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Up and down season leads into SoCon tournament

It's hard to imagine a season with a bigger gap between the lowest low and highest high than the 2013 Georgia Southern baseball regular season.
    What began as a group of scrappy-yet-tenacious overachievers in February quickly spiraled into the seventh seed in the eight-team Southern Conference tournament in May.
    The Eagles (25-30, 13-17 SoCon) shocked the college baseball world — if not themselves — by exploding out of the gate with a series win over Georgia, a road win at Florida and a split with Indiana. Before they knew it, they were 18-7 and 9-1 in the SoCon, and ranked in the Top 25.
    Some time around back-to-back road losses at UNC Greensboro, the wheels started coming off.
    Some simple arithmetic shows that ever since GSU showed up in the polls, it has gone 7-23, and 4-16 in conference play.
    So, what happened?
    The Eagles haven't had any major, in-season injuries, except outfielder Hunter Thomas. But it's hard to point to the loss of Thomas as the reason for the struggles, because his replacement, Robbie Dodds, has the highest batting average on the team (.323).
    Speaking of stats, the Eagles are collectively hitting at a .261 clip — not very good considering they're allowed to use metal bats — but that's not much lower than it was when they were beating up on the SEC East.
    The team earned-run average is sitting at 5.49 which, when you're allowed to use metal bats, isn't all that bad, and better than many successful GSU teams in the past.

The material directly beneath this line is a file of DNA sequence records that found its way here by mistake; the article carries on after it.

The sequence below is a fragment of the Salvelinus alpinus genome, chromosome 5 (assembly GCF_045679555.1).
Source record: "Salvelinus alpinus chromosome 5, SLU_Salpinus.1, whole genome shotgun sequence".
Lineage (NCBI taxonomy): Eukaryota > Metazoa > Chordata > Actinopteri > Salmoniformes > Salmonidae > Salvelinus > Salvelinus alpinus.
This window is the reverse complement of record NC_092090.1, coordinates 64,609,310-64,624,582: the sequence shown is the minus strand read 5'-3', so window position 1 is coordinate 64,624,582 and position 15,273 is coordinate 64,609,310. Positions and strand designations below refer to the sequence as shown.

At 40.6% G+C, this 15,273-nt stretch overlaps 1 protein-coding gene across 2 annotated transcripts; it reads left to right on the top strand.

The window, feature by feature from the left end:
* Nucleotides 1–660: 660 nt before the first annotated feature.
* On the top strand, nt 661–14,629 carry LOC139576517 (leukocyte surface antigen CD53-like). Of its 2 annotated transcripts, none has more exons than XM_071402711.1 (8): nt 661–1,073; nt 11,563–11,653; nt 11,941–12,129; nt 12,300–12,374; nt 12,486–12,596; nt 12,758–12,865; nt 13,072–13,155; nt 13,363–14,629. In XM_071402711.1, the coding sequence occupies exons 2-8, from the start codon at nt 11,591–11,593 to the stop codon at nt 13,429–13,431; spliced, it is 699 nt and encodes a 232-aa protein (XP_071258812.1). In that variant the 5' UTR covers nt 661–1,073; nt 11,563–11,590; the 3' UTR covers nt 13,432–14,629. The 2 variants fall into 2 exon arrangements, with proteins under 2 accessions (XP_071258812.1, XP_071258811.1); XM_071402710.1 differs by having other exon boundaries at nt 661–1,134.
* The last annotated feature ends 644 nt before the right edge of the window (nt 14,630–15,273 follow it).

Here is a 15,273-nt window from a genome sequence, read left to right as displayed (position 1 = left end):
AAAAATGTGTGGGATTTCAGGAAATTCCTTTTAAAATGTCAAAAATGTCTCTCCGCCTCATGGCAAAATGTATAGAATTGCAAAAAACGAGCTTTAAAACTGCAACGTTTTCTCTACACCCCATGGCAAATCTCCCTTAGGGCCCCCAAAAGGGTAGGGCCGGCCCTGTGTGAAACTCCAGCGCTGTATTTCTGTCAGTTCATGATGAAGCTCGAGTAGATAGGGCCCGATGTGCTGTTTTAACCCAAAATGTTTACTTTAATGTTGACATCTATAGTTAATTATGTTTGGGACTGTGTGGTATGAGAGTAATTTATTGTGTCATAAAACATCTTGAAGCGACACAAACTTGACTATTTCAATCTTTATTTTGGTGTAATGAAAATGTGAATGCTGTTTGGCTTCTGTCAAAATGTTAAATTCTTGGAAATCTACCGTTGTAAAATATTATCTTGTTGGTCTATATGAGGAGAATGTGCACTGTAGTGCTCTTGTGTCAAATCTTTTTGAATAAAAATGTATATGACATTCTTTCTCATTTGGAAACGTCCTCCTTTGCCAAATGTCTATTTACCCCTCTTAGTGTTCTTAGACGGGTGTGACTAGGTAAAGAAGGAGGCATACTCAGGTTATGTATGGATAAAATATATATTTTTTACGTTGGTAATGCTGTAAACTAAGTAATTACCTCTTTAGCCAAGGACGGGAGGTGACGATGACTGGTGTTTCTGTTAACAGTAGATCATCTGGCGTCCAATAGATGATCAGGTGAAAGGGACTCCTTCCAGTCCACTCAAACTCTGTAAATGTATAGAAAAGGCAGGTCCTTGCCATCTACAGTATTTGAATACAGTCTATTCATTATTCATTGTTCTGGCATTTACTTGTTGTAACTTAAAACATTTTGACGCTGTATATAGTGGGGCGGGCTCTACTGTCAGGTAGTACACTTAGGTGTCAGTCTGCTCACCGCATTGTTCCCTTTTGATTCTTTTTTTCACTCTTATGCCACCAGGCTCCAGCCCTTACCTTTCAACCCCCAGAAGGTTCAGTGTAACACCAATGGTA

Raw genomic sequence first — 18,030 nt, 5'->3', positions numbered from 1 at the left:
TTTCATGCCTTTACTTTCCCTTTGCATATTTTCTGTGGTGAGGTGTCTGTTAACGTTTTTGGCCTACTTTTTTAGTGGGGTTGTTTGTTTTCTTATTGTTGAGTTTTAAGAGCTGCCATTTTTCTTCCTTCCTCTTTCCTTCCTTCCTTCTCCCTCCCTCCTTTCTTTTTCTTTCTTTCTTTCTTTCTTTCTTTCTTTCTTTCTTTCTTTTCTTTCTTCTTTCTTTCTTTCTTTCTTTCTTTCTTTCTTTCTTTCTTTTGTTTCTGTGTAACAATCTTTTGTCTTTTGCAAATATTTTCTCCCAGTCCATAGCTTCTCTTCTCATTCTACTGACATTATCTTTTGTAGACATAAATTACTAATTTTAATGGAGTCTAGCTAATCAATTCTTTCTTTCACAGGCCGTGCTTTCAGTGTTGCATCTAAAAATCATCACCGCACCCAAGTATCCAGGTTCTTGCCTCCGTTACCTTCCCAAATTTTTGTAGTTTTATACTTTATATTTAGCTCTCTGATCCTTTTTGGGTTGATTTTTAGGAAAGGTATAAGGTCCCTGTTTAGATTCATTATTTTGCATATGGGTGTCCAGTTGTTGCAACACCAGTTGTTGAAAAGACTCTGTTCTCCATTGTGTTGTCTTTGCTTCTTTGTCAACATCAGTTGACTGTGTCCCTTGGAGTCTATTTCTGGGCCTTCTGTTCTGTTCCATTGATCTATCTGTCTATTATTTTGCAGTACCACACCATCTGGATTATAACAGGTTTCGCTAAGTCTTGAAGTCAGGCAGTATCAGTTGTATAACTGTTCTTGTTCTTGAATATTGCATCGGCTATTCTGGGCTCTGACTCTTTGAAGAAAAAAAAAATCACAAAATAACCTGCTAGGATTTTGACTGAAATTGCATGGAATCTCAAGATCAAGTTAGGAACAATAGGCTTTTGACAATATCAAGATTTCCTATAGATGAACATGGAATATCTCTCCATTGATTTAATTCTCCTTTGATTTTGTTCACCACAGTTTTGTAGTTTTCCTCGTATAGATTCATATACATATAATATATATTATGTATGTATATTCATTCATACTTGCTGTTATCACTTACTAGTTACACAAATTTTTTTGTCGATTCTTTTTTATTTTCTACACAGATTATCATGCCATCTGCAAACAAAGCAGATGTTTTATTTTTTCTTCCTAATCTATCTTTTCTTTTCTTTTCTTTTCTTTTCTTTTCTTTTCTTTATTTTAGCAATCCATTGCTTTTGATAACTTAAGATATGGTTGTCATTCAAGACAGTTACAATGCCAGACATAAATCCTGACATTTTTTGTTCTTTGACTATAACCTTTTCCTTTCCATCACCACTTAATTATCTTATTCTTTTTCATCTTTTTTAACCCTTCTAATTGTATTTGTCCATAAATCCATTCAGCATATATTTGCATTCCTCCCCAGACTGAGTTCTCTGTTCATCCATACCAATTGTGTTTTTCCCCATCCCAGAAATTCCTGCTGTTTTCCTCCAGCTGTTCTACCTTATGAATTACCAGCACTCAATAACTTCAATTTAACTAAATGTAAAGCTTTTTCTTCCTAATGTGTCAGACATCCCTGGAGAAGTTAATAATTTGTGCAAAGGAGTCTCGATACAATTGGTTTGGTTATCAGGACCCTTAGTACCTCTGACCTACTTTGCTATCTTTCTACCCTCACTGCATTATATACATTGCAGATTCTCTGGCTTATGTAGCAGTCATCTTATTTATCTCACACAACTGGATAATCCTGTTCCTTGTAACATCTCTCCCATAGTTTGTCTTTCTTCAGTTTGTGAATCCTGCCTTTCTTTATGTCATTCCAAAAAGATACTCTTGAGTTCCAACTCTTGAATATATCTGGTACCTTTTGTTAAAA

The records of the starting pitchers are probably the most telling stat. No weekend starter has a winning record. That's a big deal.
    It's not an indictment of those guys. They've pitched well. But Justin Hess, Sam Howard, Jason Richman and Josh Stevenson are a combined 15-22. The winning percentage isn't what's important about that stat. The important part is the fact that there are 37 decisions among the four starters.
    That speaks to a lack of depth.
    Before the season started, GSU coach Rodney Hennon said he was happy with every arm he had. He just wished he had more.
    Take a lack of depth on the mound, nagging injuries — most notably to closer Kyle Rowe — add a lack of depth behind the plate, and sprinkle in some pretty good bats that have been asked to do way too much this year, and the picture of how the team went from the Top 25 to a sub-.500 record gets pretty clear.
    It's been a head-scratcher of a season for Hennon, who has never won fewer than 31 games in a season, and has never had a losing record as a head coach.
    It'll take more than one miracle for that streak — 15 years — to continue.
    The Eagles are certainly capable of being a very good mid-major team. Obviously, they're very capable of getting beaten, too.
    The guys who have been getting it done all year — Hess, Howard, Rowe, Dodds, Ben Morgan and T.D. Davis — are going to have to show up in the Southern Conference tournament if the Eagles are going to turn the ship around.
    Otherwise, it could be a short trip to Greenville, something that seemed impossible just two months ago.

    Matt Yogus may be reached at (912) 489-9408.